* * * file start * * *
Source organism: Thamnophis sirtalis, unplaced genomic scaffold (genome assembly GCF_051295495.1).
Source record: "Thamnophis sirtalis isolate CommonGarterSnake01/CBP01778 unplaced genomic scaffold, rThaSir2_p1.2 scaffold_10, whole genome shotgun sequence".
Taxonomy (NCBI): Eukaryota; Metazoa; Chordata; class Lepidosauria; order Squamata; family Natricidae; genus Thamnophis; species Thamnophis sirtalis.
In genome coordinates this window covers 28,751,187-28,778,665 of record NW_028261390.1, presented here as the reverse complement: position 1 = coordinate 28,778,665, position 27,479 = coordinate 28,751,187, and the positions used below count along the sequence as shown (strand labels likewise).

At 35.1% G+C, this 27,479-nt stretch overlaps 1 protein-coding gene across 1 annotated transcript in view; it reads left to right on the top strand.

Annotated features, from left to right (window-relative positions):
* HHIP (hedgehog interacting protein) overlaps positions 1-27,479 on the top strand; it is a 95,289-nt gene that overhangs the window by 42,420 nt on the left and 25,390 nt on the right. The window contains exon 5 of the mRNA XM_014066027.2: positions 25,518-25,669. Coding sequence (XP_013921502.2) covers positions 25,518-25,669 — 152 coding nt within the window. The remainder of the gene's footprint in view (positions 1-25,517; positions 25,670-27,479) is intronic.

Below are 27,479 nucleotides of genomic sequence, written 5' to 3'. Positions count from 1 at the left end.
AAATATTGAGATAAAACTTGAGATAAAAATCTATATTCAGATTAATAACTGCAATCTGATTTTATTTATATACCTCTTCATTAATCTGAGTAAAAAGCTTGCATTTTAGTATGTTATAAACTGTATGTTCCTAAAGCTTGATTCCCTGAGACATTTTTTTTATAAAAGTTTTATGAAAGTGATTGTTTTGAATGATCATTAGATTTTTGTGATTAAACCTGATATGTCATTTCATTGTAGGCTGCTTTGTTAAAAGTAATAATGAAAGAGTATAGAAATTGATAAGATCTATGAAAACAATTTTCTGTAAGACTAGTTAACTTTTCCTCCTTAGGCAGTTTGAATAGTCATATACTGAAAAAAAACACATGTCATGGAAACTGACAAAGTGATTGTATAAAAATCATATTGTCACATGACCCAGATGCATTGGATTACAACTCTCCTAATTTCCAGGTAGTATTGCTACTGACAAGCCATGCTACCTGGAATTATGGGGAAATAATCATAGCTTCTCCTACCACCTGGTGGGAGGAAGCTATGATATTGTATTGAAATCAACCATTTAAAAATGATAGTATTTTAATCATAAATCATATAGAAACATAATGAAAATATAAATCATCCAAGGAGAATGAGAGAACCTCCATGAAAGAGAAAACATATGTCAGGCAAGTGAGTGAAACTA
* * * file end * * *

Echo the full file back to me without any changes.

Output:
Source organism: Thamnophis sirtalis, unplaced genomic scaffold (genome assembly GCF_051295495.1).
Source record: "Thamnophis sirtalis isolate CommonGarterSnake01/CBP01778 unplaced genomic scaffold, rThaSir2_p1.2 scaffold_10, whole genome shotgun sequence".
Taxonomy (NCBI): Eukaryota; Metazoa; Chordata; class Lepidosauria; order Squamata; family Natricidae; genus Thamnophis; species Thamnophis sirtalis.
In genome coordinates this window covers 28,751,187-28,778,665 of record NW_028261390.1, presented here as the reverse complement: position 1 = coordinate 28,778,665, position 27,479 = coordinate 28,751,187, and the positions used below count along the sequence as shown (strand labels likewise).

At 35.1% G+C, this 27,479-nt stretch overlaps 1 protein-coding gene across 1 annotated transcript in view; it reads left to right on the top strand.

Annotated features, from left to right (window-relative positions):
* HHIP (hedgehog interacting protein) overlaps positions 1-27,479 on the top strand; it is a 95,289-nt gene that overhangs the window by 42,420 nt on the left and 25,390 nt on the right. The window contains exon 5 of the mRNA XM_014066027.2: positions 25,518-25,669. Coding sequence (XP_013921502.2) covers positions 25,518-25,669 — 152 coding nt within the window. The remainder of the gene's footprint in view (positions 1-25,517; positions 25,670-27,479) is intronic.

Below are 27,479 nucleotides of genomic sequence, written 5' to 3'. Positions count from 1 at the left end.
AAATATTGAGATAAAACTTGAGATAAAAATCTATATTCAGATTAATAACTGCAATCTGATTTTATTTATATACCTCTTCATTAATCTGAGTAAAAAGCTTGCATTTTAGTATGTTATAAACTGTATGTTCCTAAAGCTTGATTCCCTGAGACATTTTTTTTATAAAAGTTTTATGAAAGTGATTGTTTTGAATGATCATTAGATTTTTGTGATTAAACCTGATATGTCATTTCATTGTAGGCTGCTTTGTTAAAAGTAATAATGAAAGAGTATAGAAATTGATAAGATCTATGAAAACAATTTTCTGTAAGACTAGTTAACTTTTCCTCCTTAGGCAGTTTGAATAGTCATATACTGAAAAAAAACACATGTCATGGAAACTGACAAAGTGATTGTATAAAAATCATATTGTCACATGACCCAGATGCATTGGATTACAACTCTCCTAATTTCCAGGTAGTATTGCTACTGACAAGCCATGCTACCTGGAATTATGGGGAAATAATCATAGCTTCTCCTACCACCTGGTGGGAGGAAGCTATGATATTGTATTGAAATCAACCATTTAAAAATGATAGTATTTTAATCATAAATCATATAGAAACATAATGAAAATATAAATCATCCAAGGAGAATGAGAGAACCTCCATGAAAGAGAAAACATATGTCAGGCAAGTGAGTGAAACTA